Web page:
Adult neurogenesis in female mice is known to be enhanced by exposure to soiled bedding from males, although the identity of the relevant chemosignals has remained unknown. Here we show that the previously recognized male mouse pheromones, the farnesenes and 2-sec-butyl-4,5-dihydrothiazole, strongly increase cell proliferation in the subventricular zone (SVZ) of adult female mice, but not younger female mice. The threshold concentrations required to induce enhanced cell proliferation in the SVZ were about 1000 times higher than that needed to initiate depolarization of vomeronasal neurons. In addition, we found that a unique female mouse pheromone, 2,5-dimethylpyrazine, facilitates similar changes in males. Male pheromones did not affect cell proliferation in males, and a female pheromone did not affect cell proliferation in females. Immunohistochemical analyses revealed that neural progenitor cells were present among the cells that had proliferated in response to pheromone. Our study supports a model in which pheromonal communication between males and females enhances reproductive success by controlling estrous cycle and by promoting neural progenitor proliferation in a reciprocal manner.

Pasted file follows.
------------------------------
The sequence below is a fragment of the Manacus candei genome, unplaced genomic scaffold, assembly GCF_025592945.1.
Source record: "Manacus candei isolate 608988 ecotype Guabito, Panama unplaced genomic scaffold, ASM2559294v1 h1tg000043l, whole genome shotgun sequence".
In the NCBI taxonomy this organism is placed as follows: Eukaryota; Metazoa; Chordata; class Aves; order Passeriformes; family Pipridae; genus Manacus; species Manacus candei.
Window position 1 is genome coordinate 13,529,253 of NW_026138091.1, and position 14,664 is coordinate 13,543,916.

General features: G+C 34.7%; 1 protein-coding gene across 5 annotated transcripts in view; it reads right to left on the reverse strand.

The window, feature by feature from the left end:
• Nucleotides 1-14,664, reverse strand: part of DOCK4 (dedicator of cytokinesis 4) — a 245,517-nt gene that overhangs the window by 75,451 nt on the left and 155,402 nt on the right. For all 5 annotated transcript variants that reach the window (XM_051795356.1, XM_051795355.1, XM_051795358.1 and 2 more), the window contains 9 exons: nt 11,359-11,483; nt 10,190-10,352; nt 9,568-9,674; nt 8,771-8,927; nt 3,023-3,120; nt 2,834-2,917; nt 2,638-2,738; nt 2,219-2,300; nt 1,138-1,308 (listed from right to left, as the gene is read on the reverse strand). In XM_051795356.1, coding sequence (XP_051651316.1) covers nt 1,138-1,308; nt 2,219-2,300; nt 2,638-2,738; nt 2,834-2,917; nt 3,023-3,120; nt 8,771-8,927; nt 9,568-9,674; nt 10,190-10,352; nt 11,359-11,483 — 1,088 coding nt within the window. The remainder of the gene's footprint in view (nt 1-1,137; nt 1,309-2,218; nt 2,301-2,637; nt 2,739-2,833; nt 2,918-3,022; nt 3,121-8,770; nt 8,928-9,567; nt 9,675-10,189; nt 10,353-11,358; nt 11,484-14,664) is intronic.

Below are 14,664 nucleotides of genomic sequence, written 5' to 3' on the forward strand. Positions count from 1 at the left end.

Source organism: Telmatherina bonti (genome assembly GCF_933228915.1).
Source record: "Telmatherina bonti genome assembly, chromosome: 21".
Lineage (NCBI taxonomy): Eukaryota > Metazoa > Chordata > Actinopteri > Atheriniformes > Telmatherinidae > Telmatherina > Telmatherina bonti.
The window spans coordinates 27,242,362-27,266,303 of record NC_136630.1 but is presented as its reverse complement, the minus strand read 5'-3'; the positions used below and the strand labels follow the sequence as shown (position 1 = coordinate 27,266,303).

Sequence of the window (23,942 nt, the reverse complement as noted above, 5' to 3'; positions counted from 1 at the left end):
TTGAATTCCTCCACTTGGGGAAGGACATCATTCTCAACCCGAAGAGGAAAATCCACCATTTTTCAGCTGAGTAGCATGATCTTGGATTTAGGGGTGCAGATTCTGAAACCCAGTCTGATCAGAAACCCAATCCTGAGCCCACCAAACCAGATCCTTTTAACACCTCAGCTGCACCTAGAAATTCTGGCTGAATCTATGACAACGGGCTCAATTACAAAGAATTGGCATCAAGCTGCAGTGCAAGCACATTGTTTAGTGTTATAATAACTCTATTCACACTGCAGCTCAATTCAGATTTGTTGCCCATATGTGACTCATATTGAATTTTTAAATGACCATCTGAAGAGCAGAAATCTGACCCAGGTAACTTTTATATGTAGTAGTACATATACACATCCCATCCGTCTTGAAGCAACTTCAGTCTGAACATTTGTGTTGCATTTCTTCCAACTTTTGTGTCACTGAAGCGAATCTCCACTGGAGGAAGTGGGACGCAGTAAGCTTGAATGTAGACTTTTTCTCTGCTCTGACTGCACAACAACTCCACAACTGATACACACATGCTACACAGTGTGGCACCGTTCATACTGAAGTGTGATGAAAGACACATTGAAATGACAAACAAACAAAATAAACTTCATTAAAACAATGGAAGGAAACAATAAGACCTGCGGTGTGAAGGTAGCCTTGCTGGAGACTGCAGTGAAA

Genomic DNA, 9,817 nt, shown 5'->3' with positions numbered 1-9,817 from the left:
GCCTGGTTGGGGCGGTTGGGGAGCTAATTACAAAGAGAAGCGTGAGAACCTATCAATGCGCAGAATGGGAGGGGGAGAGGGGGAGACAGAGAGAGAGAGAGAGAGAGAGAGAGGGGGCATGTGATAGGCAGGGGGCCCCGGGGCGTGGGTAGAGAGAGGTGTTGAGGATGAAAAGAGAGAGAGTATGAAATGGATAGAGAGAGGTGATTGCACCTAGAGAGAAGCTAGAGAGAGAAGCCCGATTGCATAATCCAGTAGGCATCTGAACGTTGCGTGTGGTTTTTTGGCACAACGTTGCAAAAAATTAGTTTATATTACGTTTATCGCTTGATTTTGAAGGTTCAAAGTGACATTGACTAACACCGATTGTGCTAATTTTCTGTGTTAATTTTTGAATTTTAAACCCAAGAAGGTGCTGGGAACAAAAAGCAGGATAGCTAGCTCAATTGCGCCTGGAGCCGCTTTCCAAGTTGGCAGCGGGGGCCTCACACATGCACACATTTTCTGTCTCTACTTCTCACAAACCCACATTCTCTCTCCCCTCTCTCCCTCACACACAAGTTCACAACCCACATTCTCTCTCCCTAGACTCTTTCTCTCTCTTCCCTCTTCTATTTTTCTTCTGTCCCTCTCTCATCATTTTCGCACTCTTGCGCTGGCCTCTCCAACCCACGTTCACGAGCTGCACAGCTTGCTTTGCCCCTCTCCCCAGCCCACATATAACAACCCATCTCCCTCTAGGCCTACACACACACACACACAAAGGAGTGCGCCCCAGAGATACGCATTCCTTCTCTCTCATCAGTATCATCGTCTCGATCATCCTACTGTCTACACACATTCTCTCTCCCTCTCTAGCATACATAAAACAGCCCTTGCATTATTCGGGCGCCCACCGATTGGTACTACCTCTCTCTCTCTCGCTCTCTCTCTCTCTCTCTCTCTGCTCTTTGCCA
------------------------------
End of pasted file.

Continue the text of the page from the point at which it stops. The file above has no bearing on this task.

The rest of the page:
30. Sarah Lahman (slahman@bgsu.edu)

SPATIAL INFORMATION IN CHEMICAL SIGNALS: THE INTERACTION BETWEEN ODOR SOURCE AND HYDRODYNAMICS CAN IMPACT BEHAVIOR

S. Lahman, P. Moore
Department of Biology, Bowling Green State University, Bowling Green, OH

Within an aquatic ecosystem, many organisms rely on chemical signals in order to perform a range of ecological decisions. Understanding the role of chemical signals in the ecology of aquatic organisms requires a thorough understanding of the spatial and temporal distribution of sensory stimuli. For chemoreception, chemical signal dispersion is intimately tied to fluid mechanics. Alterations in the hydrodynamics of a habitat or in the way that chemical signals are introduced to habitats can have profound effects on sensory information, which can subsequently alter the behavior or ecology of organisms using chemical signals. As organisms have a defined threshold for the induction of chemically driven behaviors, variations in the information received will elicit alternate behavioral responses. This study examines the influence of point versus non-point introduction of chemical signals into a simulated flowing freshwater habitat. The fine scale spatio-temporal distribution of chemical signals was measured in situ using an electrochemical detector. Molecule concentration at varying distance and height from the source was quantified using the chemical tracer dopamine coupled with an electrochemical detection system (Epsilon, Bioanalytical Systems). The fine-scale distribution of chemical signals from point and non-point sources showed significant differences in the types of information that are available to organisms. This quantification of chemical signal dispersion patterns and the types of information that are available allows a greater understanding of chemoreception. Based on these results, organisms should be able adjust their search strategy to differences in information received.

31. Jung Hyun Lee (jhlee@owu.edu)

VOCALIZATIONS OF SHORT-FINNED PILOT WHALES, GLOBICEPHALA MACRORHYNCHUS

J.H. Lee1, D. Nowacek1,2,3
1Department of Zoology, 2Nicholas School, Ohio Wesleyan University, Delaware, OH, 3Duke University, Durham, NC